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On wire compression behavior. RRS feed

  • Question

  • Hello everyone. I have a situation that Im trying to resolve here. File synchronization's are taking far too long. It wasn't always this way, over time the volume grew and now has a lot of tiny files. I have a feeling on wire compression might help out. The server in question is a single VM with different data to protect, File level & Application level SQL). This single VM has two PG groups created for it. One for the files, one for SQL. If On-wire compression is enable on the File PG, how will affect the other PG if its set to OFF. Example, a file synchronization job is occurring but a SQL recovery point now needs to occur. Does the agent have the ability to handle compression on one job and not the other at the same time ? I know you're probably thinking just turn on wire compression on for both PGs but Im just interested to see if someone has any input.

    DPM server is 2010

    Wednesday, September 28, 2016 4:53 PM

Answers

  • Hi Mike,

    The agent should handle this without any problems as it is using two separate VSS writers to perform the backups, so one is independent from the other.

    Note that, by enabling compression, you will use some of the local resources within the VM (processor mainly, but also a little more memory) for the compression to happen.

    In regards to backup performance, I would strongly recommend to upgrade DPM to 2012 R2 (or better yet 2016 when it becomes available for download) as there as been some massive preformance improvements done in those versions compare to 2010.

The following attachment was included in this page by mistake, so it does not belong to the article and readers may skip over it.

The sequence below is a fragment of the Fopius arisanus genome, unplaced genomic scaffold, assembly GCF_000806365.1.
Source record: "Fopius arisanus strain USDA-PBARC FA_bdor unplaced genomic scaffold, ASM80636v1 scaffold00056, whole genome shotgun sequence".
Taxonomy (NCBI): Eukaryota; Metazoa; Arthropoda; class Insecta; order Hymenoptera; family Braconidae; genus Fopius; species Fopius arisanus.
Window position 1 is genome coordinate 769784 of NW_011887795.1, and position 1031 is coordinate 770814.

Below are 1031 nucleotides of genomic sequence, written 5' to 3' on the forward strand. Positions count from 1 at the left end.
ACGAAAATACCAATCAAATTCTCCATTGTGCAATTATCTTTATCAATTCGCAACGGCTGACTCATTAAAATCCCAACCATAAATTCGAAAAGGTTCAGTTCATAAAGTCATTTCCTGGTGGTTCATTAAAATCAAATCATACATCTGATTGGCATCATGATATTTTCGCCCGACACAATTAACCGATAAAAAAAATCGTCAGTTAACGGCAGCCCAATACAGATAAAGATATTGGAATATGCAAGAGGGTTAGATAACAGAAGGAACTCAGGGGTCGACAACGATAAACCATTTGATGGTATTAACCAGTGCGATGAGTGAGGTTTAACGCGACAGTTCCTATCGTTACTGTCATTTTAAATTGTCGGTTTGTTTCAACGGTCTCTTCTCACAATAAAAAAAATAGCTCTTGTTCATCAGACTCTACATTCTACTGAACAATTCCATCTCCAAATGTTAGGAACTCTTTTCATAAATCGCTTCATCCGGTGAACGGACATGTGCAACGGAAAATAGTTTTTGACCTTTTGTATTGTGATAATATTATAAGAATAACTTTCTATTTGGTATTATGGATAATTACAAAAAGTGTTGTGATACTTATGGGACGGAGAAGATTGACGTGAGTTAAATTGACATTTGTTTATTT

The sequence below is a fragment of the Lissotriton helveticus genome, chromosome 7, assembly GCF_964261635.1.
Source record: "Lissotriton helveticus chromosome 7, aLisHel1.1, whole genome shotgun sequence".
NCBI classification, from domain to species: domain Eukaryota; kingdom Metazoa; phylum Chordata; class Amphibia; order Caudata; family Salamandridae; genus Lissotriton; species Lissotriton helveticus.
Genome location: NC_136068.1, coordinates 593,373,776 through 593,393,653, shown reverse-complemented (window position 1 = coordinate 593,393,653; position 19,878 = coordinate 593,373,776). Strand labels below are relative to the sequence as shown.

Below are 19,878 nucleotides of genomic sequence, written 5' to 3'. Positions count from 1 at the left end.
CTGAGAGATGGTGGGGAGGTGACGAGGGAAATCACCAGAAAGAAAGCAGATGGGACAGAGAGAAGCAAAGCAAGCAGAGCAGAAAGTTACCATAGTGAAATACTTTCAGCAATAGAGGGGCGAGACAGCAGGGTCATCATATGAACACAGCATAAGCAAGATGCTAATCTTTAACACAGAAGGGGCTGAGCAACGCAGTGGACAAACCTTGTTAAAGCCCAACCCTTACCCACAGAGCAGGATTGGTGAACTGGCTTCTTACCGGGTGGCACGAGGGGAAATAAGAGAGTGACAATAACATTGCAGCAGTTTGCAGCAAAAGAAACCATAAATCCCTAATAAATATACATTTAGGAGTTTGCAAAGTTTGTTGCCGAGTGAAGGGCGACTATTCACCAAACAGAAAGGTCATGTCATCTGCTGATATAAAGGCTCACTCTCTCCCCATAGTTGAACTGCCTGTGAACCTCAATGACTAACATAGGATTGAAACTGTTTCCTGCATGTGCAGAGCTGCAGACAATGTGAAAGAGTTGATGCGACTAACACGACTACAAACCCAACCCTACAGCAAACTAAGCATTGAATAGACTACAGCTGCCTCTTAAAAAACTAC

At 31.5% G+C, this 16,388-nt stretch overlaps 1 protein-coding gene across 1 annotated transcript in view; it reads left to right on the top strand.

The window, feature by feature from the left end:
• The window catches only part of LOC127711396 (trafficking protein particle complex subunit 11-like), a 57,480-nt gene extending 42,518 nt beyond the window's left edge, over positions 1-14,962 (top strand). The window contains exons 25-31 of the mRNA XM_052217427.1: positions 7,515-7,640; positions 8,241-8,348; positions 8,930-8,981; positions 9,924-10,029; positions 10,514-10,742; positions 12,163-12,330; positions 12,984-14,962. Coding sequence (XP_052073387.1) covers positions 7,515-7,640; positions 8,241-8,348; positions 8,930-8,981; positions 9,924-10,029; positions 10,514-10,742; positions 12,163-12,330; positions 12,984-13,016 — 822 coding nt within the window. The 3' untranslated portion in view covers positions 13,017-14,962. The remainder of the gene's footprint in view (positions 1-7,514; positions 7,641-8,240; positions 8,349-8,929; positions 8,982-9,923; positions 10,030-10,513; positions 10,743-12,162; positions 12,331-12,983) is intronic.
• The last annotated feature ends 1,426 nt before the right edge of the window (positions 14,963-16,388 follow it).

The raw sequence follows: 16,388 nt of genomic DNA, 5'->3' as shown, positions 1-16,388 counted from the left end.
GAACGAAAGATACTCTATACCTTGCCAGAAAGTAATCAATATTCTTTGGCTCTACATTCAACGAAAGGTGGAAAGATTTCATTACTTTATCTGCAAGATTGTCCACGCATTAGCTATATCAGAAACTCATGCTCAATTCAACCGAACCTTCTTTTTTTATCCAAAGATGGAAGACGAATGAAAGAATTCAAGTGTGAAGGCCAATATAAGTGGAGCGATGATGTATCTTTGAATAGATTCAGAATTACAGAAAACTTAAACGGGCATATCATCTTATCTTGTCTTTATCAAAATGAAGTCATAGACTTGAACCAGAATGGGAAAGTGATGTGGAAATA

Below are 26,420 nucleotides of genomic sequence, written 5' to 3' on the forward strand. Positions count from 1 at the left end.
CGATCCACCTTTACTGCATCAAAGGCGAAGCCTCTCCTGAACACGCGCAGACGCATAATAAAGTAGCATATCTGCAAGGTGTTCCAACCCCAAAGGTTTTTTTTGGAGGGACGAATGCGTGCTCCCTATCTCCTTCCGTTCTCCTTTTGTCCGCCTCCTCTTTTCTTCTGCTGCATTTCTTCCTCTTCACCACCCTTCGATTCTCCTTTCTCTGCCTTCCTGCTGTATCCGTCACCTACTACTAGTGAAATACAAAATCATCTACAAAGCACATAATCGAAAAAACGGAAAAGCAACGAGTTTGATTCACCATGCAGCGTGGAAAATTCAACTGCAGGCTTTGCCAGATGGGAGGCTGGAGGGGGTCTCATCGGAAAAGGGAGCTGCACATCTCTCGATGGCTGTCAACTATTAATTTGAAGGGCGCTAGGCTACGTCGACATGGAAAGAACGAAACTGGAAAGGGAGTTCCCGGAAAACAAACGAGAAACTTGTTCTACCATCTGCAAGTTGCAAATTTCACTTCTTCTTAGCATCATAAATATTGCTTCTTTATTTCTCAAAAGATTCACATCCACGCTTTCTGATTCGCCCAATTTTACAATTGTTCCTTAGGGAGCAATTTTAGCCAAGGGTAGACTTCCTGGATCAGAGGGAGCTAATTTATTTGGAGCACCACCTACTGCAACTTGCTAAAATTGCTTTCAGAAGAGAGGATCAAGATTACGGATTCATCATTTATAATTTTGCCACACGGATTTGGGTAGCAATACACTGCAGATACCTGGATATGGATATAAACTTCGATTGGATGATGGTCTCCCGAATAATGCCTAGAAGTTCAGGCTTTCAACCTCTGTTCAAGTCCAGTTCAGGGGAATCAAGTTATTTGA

Hope this helps, Stephane

    • Marked as answer by Mike_Kubi Monday, October 3, 2016 1:15 PM
    Friday, September 30, 2016 2:36 AM

All replies

  • Hi Mike,

    The agent should handle this without any problems as it is using two separate VSS writers to perform the backups, so one is independent from the other.

    Note that, by enabling compression, you will use some of the local resources within the VM (processor mainly, but also a little more memory) for the compression to happen.

    In regards to backup performance, I would strongly recommend to upgrade DPM to 2012 R2 (or better yet 2016 when it becomes available for download) as there as been some massive preformance improvements done in those versions compare to 2010.


    Hope this helps, Stephane

    • Marked as answer by Mike_Kubi Monday, October 3, 2016 1:15 PM
    Friday, September 30, 2016 2:36 AM
  • Thanks yes Im aware of the additional load placed on the hardware. I have a new server here waiting to go into our datacenter with DPM 2012 R2. From what I read they still haven't solved the issues with consistency checks taking forever on large volumes with tons of single files.

    Monday, October 3, 2016 1:12 PM
  • Indeed, it's better, but still takes a lot of time.

    DPM 2016 will be available for download soon (in the next week or so), and I know the product team has been focusing a lot on the storage usage and management, so this could potentially help you further and is probably worth looking into.


    Hope this helps, Stephane

    Thursday, October 6, 2016 8:31 AM